Honchar: Naftogaz may receive a political directive to give way to Gazprom

Honchar: Naftogaz may receive a political directive to give way to GazpromIn September, Naftogaz plans to sign an agreement with Russia’s Gazprom on gas supplies in winter period. Mykhailo Honchar, president of Strategy XXI Center told in an interview with UNIAN about the possible pitfalls in the negotiations, the economically justified price of gas, and also elaborated on how to act in case of implementation of the Russian North Stream-2 project.

Russian Energy Minister Alexander Novak said that the negotiations between the European Commission (EC) and Russia in Vienna on September 11 resulted in agreeing on a package of winter gas contract for Ukraine. Is there a risk that this agreement will not be positive for our country?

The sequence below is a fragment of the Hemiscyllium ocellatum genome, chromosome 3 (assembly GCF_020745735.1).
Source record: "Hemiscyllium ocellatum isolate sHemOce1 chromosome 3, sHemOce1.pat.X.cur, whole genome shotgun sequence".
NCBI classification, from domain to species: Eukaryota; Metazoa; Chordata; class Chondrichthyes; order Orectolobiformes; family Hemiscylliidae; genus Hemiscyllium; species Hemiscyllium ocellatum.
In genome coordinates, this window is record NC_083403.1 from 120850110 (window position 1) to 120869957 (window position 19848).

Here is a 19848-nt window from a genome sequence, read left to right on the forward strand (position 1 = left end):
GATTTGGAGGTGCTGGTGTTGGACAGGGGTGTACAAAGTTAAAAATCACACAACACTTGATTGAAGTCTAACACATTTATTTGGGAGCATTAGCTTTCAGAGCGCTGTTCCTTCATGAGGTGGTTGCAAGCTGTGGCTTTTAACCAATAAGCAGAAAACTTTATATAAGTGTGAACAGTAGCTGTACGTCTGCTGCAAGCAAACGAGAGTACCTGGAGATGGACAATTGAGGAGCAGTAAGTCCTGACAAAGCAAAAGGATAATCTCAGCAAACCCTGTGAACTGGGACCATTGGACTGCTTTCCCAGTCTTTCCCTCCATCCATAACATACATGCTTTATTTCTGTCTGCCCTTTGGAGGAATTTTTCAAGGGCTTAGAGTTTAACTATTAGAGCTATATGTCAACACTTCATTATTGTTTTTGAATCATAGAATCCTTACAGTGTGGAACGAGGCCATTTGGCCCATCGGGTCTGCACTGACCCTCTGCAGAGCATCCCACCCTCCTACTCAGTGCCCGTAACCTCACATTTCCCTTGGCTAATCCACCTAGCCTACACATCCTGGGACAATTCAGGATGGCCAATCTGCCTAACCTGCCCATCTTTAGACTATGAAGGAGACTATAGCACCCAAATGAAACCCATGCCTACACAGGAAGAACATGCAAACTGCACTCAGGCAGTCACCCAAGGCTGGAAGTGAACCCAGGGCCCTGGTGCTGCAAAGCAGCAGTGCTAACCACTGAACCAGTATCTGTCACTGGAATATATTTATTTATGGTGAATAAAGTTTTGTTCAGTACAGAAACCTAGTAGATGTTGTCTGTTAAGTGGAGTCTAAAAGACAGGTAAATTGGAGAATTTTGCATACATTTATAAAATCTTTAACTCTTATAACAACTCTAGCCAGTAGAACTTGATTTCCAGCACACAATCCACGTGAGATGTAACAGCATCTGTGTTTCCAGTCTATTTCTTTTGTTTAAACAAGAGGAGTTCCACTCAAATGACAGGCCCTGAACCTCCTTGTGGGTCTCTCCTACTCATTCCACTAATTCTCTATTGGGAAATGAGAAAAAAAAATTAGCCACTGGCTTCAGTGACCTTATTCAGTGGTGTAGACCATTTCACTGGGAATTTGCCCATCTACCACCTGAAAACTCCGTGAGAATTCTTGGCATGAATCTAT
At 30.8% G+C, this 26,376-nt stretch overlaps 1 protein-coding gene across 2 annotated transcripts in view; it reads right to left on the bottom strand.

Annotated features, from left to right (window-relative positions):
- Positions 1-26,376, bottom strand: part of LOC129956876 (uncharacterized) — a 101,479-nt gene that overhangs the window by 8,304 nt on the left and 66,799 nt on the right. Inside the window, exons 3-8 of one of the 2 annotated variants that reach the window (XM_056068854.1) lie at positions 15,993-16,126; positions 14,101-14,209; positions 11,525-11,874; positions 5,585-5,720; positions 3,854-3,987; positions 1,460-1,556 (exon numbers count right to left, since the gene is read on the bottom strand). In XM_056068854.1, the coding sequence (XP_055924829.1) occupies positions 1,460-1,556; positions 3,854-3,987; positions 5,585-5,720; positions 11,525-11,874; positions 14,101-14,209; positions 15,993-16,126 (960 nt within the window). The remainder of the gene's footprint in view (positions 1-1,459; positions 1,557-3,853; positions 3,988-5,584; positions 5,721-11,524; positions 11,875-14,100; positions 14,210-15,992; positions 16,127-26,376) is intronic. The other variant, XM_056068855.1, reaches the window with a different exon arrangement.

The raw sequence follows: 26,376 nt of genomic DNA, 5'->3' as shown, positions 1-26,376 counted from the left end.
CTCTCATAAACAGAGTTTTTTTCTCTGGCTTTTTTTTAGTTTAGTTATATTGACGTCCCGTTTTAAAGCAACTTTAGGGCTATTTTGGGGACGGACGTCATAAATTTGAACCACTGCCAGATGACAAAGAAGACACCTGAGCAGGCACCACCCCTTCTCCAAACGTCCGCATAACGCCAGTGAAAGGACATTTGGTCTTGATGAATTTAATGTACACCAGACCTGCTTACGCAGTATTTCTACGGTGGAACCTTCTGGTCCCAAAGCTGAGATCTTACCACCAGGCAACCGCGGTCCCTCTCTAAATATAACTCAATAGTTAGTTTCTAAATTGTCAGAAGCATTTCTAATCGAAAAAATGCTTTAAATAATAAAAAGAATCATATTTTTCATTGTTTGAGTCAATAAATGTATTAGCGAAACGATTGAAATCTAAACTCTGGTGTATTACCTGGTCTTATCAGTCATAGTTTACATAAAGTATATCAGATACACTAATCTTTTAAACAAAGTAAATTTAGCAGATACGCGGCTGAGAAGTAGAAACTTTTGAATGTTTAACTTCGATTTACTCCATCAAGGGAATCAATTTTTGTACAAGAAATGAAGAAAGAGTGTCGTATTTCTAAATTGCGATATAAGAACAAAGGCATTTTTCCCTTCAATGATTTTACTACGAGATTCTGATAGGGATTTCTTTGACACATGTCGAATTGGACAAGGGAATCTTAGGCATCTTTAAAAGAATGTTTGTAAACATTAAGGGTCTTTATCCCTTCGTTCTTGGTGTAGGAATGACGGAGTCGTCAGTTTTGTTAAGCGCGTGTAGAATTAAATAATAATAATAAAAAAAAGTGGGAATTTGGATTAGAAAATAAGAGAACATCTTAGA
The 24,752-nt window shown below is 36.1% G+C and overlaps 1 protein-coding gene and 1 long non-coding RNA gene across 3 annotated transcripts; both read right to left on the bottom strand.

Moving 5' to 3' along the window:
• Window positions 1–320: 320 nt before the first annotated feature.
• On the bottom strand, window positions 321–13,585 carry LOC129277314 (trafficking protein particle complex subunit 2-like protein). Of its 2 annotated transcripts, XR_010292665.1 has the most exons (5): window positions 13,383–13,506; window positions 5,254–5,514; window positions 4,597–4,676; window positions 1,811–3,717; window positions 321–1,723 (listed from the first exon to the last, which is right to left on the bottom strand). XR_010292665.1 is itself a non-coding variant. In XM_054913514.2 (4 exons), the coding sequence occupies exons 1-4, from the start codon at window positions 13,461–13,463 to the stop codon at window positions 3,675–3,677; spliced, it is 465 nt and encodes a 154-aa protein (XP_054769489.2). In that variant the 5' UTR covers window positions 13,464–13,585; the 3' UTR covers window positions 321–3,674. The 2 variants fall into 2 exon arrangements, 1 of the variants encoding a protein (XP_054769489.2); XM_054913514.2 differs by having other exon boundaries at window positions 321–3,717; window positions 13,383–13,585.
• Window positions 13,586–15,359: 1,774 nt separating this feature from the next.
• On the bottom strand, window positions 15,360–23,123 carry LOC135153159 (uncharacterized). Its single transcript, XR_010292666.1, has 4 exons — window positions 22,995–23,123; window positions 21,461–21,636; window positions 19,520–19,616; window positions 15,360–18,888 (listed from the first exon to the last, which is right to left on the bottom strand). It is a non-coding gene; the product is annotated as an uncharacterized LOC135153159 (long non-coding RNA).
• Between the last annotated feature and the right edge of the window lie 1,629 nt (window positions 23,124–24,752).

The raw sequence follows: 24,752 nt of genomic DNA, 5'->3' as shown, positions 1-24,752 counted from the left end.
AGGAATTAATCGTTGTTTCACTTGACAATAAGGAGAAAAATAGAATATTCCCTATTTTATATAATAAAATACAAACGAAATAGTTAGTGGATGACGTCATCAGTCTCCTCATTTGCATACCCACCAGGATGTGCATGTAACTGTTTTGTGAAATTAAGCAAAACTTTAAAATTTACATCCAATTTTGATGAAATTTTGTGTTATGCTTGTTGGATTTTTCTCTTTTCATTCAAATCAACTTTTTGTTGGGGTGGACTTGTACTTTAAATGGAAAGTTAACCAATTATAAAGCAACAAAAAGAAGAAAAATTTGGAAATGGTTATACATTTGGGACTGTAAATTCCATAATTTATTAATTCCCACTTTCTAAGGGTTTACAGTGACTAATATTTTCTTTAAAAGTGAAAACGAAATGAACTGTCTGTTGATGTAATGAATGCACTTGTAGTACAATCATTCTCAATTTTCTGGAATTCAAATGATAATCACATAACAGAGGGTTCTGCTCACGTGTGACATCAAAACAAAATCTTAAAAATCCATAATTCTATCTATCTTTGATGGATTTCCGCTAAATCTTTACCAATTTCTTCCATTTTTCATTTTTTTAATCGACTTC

This risk certainly exists. As I have said many times, the EC is Ukraine’s hybrid ally. When the EC meets with us, it tries to show that it supports us, but when it meets with the Russians, it has a completely different agenda. Therefore, the risk certainly exists.

What should Kyiv do in this situation?

I think the Naftogaz team is ready to defend the position of demanding a commercially attractive, economically justified price of gas. But there is another thing: Naftogaz may receive a political directive from the Presidential Administration to agree to all Gazprom’s offers.

What do you mean by the word "directive"?